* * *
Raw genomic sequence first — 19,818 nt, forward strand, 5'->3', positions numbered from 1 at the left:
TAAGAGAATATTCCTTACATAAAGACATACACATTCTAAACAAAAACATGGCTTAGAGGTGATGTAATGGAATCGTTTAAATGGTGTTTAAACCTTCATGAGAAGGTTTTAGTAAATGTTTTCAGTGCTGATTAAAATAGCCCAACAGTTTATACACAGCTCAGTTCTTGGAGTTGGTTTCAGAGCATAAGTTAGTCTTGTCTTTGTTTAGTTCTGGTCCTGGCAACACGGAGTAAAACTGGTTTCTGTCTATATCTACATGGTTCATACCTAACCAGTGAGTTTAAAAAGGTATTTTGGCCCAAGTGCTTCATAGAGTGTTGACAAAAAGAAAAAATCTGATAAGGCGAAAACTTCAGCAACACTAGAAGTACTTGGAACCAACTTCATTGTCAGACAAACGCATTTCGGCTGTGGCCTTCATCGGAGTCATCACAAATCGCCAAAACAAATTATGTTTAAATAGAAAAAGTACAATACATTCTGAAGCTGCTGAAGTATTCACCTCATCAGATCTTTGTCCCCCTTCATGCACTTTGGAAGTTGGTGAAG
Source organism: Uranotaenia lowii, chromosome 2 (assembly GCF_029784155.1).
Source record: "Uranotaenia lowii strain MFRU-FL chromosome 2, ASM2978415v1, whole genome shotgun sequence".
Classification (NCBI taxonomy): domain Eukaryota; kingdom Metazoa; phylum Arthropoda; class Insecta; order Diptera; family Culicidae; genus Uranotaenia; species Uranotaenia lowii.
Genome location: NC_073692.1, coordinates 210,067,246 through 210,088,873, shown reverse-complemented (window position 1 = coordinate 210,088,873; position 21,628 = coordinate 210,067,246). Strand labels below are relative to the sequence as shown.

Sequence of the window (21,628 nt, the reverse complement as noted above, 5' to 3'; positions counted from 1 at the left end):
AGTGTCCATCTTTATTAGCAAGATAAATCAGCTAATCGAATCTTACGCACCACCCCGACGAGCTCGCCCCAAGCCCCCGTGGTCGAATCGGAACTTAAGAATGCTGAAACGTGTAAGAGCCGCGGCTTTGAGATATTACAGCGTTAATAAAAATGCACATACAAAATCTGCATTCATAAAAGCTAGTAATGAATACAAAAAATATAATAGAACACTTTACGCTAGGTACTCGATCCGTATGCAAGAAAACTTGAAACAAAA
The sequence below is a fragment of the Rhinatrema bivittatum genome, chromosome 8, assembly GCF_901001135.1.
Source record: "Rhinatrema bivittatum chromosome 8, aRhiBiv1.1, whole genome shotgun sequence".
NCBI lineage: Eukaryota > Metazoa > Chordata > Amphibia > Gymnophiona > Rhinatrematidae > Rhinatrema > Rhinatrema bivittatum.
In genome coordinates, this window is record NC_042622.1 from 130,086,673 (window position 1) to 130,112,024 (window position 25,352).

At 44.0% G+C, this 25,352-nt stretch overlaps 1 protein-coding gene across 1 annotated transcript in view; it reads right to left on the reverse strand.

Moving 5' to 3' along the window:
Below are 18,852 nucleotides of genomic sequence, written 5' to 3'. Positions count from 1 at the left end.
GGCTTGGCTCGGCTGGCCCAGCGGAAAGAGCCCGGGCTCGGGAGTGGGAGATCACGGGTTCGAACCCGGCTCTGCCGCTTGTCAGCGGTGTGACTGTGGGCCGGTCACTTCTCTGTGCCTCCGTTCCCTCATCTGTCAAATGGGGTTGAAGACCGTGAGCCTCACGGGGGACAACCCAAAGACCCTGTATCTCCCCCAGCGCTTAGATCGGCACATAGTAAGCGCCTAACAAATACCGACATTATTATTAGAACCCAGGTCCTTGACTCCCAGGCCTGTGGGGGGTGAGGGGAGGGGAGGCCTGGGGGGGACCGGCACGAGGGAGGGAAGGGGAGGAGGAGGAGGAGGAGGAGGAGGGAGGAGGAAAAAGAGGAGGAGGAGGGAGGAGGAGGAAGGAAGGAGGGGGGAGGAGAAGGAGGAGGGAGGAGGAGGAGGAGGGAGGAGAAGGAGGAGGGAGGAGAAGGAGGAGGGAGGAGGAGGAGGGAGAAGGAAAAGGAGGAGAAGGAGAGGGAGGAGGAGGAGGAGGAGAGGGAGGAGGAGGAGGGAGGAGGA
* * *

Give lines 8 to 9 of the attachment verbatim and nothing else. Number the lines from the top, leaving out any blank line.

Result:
AGTGTCCATCTTTATTAGCAAGATAAATCAGCTAATCGAATCTTACGCACCACCCCGACGAGCTCGCCCCAAGCCCCCGTGGTCGAATCGGAACTTAAGAATGCTGAAACGTGTAAGAGCCGCGGCTTTGAGATATTACAGCGTTAATAAAAATGCACATACAAAATCTGCATTCATAAAAGCTAGTAATGAATACAAAAAATATAATAGAACACTTTACGCTAGGTACTCGATCCGTATGCAAGAAAACTTGAAACAAAA
The sequence below is a fragment of the Rhinatrema bivittatum genome, chromosome 8, assembly GCF_901001135.1.